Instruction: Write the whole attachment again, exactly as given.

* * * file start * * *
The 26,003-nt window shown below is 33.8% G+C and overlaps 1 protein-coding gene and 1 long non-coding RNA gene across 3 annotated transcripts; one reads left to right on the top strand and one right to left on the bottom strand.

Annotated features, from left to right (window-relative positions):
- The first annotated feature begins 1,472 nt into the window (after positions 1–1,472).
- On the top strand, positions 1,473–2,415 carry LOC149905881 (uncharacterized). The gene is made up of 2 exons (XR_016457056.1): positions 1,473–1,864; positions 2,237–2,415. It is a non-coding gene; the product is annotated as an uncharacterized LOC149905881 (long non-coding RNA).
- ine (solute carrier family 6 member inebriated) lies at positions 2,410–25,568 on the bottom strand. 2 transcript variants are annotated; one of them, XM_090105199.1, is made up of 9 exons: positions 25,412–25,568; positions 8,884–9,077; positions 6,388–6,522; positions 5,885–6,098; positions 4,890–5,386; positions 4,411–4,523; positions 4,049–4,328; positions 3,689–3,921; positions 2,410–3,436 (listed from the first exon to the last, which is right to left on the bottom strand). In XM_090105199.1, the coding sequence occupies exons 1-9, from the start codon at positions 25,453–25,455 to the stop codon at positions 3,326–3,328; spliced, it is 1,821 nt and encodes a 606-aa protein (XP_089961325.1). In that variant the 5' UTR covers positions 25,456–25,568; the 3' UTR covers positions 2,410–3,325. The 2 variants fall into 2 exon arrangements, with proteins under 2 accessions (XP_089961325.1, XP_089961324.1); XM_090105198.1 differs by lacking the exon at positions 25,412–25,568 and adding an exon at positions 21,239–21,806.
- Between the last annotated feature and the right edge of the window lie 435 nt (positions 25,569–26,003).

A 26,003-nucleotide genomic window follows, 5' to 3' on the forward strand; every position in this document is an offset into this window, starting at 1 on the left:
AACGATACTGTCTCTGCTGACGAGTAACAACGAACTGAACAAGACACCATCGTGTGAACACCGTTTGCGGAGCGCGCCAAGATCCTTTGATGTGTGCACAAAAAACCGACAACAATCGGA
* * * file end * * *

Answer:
The 26,003-nt window shown below is 33.8% G+C and overlaps 1 protein-coding gene and 1 long non-coding RNA gene across 3 annotated transcripts; one reads left to right on the top strand and one right to left on the bottom strand.

Annotated features, from left to right (window-relative positions):
- The first annotated feature begins 1,472 nt into the window (after positions 1–1,472).
- On the top strand, positions 1,473–2,415 carry LOC149905881 (uncharacterized). The gene is made up of 2 exons (XR_016457056.1): positions 1,473–1,864; positions 2,237–2,415. It is a non-coding gene; the product is annotated as an uncharacterized LOC149905881 (long non-coding RNA).
- ine (solute carrier family 6 member inebriated) lies at positions 2,410–25,568 on the bottom strand. 2 transcript variants are annotated; one of them, XM_090105199.1, is made up of 9 exons: positions 25,412–25,568; positions 8,884–9,077; positions 6,388–6,522; positions 5,885–6,098; positions 4,890–5,386; positions 4,411–4,523; positions 4,049–4,328; positions 3,689–3,921; positions 2,410–3,436 (listed from the first exon to the last, which is right to left on the bottom strand). In XM_090105199.1, the coding sequence occupies exons 1-9, from the start codon at positions 25,453–25,455 to the stop codon at positions 3,326–3,328; spliced, it is 1,821 nt and encodes a 606-aa protein (XP_089961325.1). In that variant the 5' UTR covers positions 25,456–25,568; the 3' UTR covers positions 2,410–3,325. The 2 variants fall into 2 exon arrangements, with proteins under 2 accessions (XP_089961325.1, XP_089961324.1); XM_090105198.1 differs by lacking the exon at positions 25,412–25,568 and adding an exon at positions 21,239–21,806.
- Between the last annotated feature and the right edge of the window lie 435 nt (positions 25,569–26,003).

A 26,003-nucleotide genomic window follows, 5' to 3' on the forward strand; every position in this document is an offset into this window, starting at 1 on the left:
AACGATACTGTCTCTGCTGACGAGTAACAACGAACTGAACAAGACACCATCGTGTGAACACCGTTTGCGGAGCGCGCCAAGATCCTTTGATGTGTGCACAAAAAACCGACAACAATCGGA